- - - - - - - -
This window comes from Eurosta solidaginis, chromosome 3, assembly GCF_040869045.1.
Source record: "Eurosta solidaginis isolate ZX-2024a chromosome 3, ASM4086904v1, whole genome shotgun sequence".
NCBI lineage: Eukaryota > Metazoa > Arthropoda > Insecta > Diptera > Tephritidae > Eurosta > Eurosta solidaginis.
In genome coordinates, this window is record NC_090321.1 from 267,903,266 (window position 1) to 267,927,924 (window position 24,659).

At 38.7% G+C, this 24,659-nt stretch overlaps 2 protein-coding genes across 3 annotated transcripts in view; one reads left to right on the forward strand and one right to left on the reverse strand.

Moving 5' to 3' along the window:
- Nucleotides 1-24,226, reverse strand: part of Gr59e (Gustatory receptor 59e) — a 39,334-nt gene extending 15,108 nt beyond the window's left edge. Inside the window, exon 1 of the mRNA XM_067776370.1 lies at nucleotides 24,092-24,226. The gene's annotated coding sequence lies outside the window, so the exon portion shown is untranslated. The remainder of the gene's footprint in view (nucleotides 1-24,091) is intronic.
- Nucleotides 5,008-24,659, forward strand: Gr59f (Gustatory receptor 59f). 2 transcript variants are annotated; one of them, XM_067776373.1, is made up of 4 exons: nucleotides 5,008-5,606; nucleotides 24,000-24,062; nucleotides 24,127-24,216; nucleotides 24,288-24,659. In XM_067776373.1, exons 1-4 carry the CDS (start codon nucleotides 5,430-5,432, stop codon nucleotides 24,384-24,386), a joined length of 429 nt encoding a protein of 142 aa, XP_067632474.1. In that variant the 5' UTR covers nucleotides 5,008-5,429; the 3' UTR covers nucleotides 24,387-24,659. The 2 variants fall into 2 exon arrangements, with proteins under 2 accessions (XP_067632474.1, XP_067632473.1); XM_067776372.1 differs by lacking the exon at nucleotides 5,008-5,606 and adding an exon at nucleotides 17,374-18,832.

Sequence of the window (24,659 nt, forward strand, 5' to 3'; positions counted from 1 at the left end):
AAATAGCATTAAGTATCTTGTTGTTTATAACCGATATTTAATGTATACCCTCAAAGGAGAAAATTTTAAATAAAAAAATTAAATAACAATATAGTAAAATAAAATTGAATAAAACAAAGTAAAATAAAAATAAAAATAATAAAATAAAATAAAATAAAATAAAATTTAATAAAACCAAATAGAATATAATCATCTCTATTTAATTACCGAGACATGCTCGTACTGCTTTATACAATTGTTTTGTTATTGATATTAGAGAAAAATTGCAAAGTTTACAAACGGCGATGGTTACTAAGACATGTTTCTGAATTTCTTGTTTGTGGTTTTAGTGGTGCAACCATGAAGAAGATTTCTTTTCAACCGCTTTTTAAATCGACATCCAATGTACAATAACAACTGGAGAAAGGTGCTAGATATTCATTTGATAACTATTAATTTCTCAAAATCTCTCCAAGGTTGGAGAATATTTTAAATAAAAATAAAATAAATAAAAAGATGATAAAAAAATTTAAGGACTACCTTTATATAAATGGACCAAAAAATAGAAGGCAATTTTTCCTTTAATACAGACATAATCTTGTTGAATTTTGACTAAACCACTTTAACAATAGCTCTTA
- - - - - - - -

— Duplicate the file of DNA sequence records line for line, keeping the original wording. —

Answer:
This window comes from Eurosta solidaginis, chromosome 3, assembly GCF_040869045.1.
Source record: "Eurosta solidaginis isolate ZX-2024a chromosome 3, ASM4086904v1, whole genome shotgun sequence".
NCBI lineage: Eukaryota > Metazoa > Arthropoda > Insecta > Diptera > Tephritidae > Eurosta > Eurosta solidaginis.
In genome coordinates, this window is record NC_090321.1 from 267,903,266 (window position 1) to 267,927,924 (window position 24,659).

At 38.7% G+C, this 24,659-nt stretch overlaps 2 protein-coding genes across 3 annotated transcripts in view; one reads left to right on the forward strand and one right to left on the reverse strand.

Moving 5' to 3' along the window:
- Nucleotides 1-24,226, reverse strand: part of Gr59e (Gustatory receptor 59e) — a 39,334-nt gene extending 15,108 nt beyond the window's left edge. Inside the window, exon 1 of the mRNA XM_067776370.1 lies at nucleotides 24,092-24,226. The gene's annotated coding sequence lies outside the window, so the exon portion shown is untranslated. The remainder of the gene's footprint in view (nucleotides 1-24,091) is intronic.
- Nucleotides 5,008-24,659, forward strand: Gr59f (Gustatory receptor 59f). 2 transcript variants are annotated; one of them, XM_067776373.1, is made up of 4 exons: nucleotides 5,008-5,606; nucleotides 24,000-24,062; nucleotides 24,127-24,216; nucleotides 24,288-24,659. In XM_067776373.1, exons 1-4 carry the CDS (start codon nucleotides 5,430-5,432, stop codon nucleotides 24,384-24,386), a joined length of 429 nt encoding a protein of 142 aa, XP_067632474.1. In that variant the 5' UTR covers nucleotides 5,008-5,429; the 3' UTR covers nucleotides 24,387-24,659. The 2 variants fall into 2 exon arrangements, with proteins under 2 accessions (XP_067632474.1, XP_067632473.1); XM_067776372.1 differs by lacking the exon at nucleotides 5,008-5,606 and adding an exon at nucleotides 17,374-18,832.

Sequence of the window (24,659 nt, forward strand, 5' to 3'; positions counted from 1 at the left end):
AAATAGCATTAAGTATCTTGTTGTTTATAACCGATATTTAATGTATACCCTCAAAGGAGAAAATTTTAAATAAAAAAATTAAATAACAATATAGTAAAATAAAATTGAATAAAACAAAGTAAAATAAAAATAAAAATAATAAAATAAAATAAAATAAAATAAAATTTAATAAAACCAAATAGAATATAATCATCTCTATTTAATTACCGAGACATGCTCGTACTGCTTTATACAATTGTTTTGTTATTGATATTAGAGAAAAATTGCAAAGTTTACAAACGGCGATGGTTACTAAGACATGTTTCTGAATTTCTTGTTTGTGGTTTTAGTGGTGCAACCATGAAGAAGATTTCTTTTCAACCGCTTTTTAAATCGACATCCAATGTACAATAACAACTGGAGAAAGGTGCTAGATATTCATTTGATAACTATTAATTTCTCAAAATCTCTCCAAGGTTGGAGAATATTTTAAATAAAAATAAAATAAATAAAAAGATGATAAAAAAATTTAAGGACTACCTTTATATAAATGGACCAAAAAATAGAAGGCAATTTTTCCTTTAATACAGACATAATCTTGTTGAATTTTGACTAAACCACTTTAACAATAGCTCTTA